The calendar art produced in Mexico during the 50s was of immense importance in addition to being a feast for the eye. Calendars were everywhere. They hung in households, offices, workshops, stores, post offices, shoe-shiner stands, and restaurants. As precursors to modern day publicity these calendars incorporated publicity for cigarettes, soda, candy, and medicines, alongside intricate drawings with fantastical scenes depicting family life, romance, and comedy.
Outside of the realm of calendar art, Gil also produced a large collection of exquisite still-life, landscape, and portraiture works. These uncover her sensibilities of wonder as an artist and nurturer as well as reflecting the cross-cultural experience of her lifetime.
A curious and innovative artist, she did not limit her work to one medium or technique. Instead, she delighted in experimenting with different techniques, such as oil on canvas, pastel on fabriano paper, pastel on amate, and charcoal on paper. Gil also ventured into less common techniques such as engravings on metal. A versatile artist, she could easily pass from very refined and detailed oil paintings to pastels with impressionistic brush strokes.
In the late 50’s Gil’s husband, Pedro Figueras, became interested in photography. During family trips around Mexico he photographed the everyday scenes of the indigenous people he encountered. After her husband’s death in December of 1978 Gil translated many of these photographs into pastels, resulting in a stunning series of colorful Mexican scenes. This collection includes scenes from the market, mothers with their children, artisans, and vendors of hats, pottery, and flowers. The subjects come alive with the brilliant colors of Mexico’s folklore.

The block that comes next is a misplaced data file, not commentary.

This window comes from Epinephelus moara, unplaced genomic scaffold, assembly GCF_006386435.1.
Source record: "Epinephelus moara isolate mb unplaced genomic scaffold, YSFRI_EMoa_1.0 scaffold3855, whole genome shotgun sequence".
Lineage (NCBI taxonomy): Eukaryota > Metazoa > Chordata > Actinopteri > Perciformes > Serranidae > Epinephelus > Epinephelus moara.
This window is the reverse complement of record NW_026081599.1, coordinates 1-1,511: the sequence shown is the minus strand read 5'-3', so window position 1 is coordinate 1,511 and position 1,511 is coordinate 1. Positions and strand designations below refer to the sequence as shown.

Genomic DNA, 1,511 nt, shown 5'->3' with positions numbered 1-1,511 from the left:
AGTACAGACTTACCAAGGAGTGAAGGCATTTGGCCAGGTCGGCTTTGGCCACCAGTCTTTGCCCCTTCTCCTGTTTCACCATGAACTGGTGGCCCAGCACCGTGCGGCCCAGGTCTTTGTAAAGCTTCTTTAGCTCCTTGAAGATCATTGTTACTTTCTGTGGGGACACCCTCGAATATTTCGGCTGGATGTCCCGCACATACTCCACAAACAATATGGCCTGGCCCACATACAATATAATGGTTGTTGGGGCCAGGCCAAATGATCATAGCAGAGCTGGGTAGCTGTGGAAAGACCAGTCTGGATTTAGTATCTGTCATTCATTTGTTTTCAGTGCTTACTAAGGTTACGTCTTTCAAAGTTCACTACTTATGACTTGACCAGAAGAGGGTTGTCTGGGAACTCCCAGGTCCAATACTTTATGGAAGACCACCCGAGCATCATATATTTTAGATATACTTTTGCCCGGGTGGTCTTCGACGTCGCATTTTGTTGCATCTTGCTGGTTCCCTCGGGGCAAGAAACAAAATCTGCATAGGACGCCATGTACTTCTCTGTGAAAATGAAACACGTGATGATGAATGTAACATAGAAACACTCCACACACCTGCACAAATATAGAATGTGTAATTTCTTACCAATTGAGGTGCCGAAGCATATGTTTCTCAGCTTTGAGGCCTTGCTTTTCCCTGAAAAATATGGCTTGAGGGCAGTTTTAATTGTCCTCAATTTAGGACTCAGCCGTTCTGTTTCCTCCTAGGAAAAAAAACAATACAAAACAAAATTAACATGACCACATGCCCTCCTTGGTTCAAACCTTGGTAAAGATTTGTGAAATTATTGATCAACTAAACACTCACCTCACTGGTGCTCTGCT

Gil believed that, although having a knack for color was important, a true artist must also have complete mastery of drawing, formal instruction, and a certain “gift” in order to create art. She held the work of Francisco Zúñiga, a Costa Rican born artist, in high esteem. Some of Gil’s pastels started emulating Zúñiga’s distinctive style of soft colors and rounded women. She then went on to develop her own style and produced some of her most stunning pieces.
In an interview granted to the Soumaya Museum, Gil commended the works of Jesús de la Helguera, Eduardo Cataño, José Bribiesca, and Jamie Sadurní. Gil deemed them as some of the most prominent calendar artists of the time.
In her later years, already an accomplished and recognized artist, Gil went on to establish a studio where she taught painting to groups and individuals. Her academy inspired a whole generation of artists that followed her school of painting. Although many works from Gil’s calendar period have been lost over the years, a great number of pieces were recovered by the Soumaya Museum. They have been conserved and can be viewed as part of the permanent exhibition Mexican Calendar Art, at the museum’s Plaza Loreto located in Mexico City. A portrait of the king and queen of Spain hangs at La Casa de España in Merida, Yucatán. Another portrait by Gil hangs at the Casino Español in Mexico City, but can only be viewed with special permission. Most of Gil’s other work is preserved in private collections, including that of her son, Eduardo Figueras Gil who resides in Corpus Christi, Texas. Aurora Gil passed away on September 19th, 2008. A woman of great character and a superb artist, her memory lives on through the precious works of art she created.